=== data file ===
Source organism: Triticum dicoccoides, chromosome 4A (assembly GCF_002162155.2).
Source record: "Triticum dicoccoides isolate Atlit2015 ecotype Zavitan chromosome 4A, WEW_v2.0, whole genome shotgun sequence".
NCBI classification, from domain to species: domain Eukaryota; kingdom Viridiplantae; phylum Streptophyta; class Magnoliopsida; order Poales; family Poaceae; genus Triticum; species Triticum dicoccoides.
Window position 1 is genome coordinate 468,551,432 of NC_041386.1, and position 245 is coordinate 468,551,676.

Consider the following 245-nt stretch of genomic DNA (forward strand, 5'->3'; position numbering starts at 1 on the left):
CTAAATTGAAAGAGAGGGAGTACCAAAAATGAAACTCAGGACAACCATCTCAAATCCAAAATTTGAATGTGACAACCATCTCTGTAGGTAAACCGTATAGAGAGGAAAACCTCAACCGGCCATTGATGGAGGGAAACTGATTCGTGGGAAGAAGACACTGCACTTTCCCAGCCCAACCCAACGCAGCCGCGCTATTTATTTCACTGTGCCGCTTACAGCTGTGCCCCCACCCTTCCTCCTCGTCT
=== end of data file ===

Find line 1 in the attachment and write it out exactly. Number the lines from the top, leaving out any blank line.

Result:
Source organism: Triticum dicoccoides, chromosome 4A (assembly GCF_002162155.2).